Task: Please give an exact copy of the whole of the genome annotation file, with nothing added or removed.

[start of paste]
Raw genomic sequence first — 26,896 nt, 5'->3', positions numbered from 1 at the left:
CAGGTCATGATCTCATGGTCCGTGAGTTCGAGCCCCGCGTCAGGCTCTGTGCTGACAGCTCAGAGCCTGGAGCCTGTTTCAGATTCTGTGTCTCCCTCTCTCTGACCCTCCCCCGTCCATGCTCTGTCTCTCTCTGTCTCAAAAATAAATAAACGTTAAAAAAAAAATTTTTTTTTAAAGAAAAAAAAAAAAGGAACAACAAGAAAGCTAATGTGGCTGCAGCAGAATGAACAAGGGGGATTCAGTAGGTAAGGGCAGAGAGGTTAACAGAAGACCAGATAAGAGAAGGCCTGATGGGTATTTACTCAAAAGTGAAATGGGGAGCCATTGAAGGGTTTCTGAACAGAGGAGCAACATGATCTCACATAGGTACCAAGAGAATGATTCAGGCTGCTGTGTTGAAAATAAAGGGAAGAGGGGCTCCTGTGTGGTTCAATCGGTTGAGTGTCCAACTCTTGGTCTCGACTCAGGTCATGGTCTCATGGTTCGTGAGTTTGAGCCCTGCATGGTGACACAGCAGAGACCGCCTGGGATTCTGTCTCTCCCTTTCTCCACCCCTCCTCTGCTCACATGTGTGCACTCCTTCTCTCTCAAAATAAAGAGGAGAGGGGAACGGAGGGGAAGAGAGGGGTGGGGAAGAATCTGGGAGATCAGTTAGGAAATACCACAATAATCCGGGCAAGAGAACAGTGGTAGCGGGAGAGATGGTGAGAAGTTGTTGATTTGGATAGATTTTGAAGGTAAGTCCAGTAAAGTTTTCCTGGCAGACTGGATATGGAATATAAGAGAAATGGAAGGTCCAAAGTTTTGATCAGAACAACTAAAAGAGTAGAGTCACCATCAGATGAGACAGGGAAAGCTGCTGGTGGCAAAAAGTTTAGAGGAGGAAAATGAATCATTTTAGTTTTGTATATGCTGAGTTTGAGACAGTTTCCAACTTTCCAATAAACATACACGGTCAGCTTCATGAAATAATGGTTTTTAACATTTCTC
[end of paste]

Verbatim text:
Raw genomic sequence first — 26,896 nt, 5'->3', positions numbered from 1 at the left:
CAGGTCATGATCTCATGGTCCGTGAGTTCGAGCCCCGCGTCAGGCTCTGTGCTGACAGCTCAGAGCCTGGAGCCTGTTTCAGATTCTGTGTCTCCCTCTCTCTGACCCTCCCCCGTCCATGCTCTGTCTCTCTCTGTCTCAAAAATAAATAAACGTTAAAAAAAAAATTTTTTTTTAAAGAAAAAAAAAAAAGGAACAACAAGAAAGCTAATGTGGCTGCAGCAGAATGAACAAGGGGGATTCAGTAGGTAAGGGCAGAGAGGTTAACAGAAGACCAGATAAGAGAAGGCCTGATGGGTATTTACTCAAAAGTGAAATGGGGAGCCATTGAAGGGTTTCTGAACAGAGGAGCAACATGATCTCACATAGGTACCAAGAGAATGATTCAGGCTGCTGTGTTGAAAATAAAGGGAAGAGGGGCTCCTGTGTGGTTCAATCGGTTGAGTGTCCAACTCTTGGTCTCGACTCAGGTCATGGTCTCATGGTTCGTGAGTTTGAGCCCTGCATGGTGACACAGCAGAGACCGCCTGGGATTCTGTCTCTCCCTTTCTCCACCCCTCCTCTGCTCACATGTGTGCACTCCTTCTCTCTCAAAATAAAGAGGAGAGGGGAACGGAGGGGAAGAGAGGGGTGGGGAAGAATCTGGGAGATCAGTTAGGAAATACCACAATAATCCGGGCAAGAGAACAGTGGTAGCGGGAGAGATGGTGAGAAGTTGTTGATTTGGATAGATTTTGAAGGTAAGTCCAGTAAAGTTTTCCTGGCAGACTGGATATGGAATATAAGAGAAATGGAAGGTCCAAAGTTTTGATCAGAACAACTAAAAGAGTAGAGTCACCATCAGATGAGACAGGGAAAGCTGCTGGTGGCAAAAAGTTTAGAGGAGGAAAATGAATCATTTTAGTTTTGTATATGCTGAGTTTGAGACAGTTTCCAACTTTCCAATAAACATACACGGTCAGCTTCATGAAATAATGGTTTTTAACATTTCTC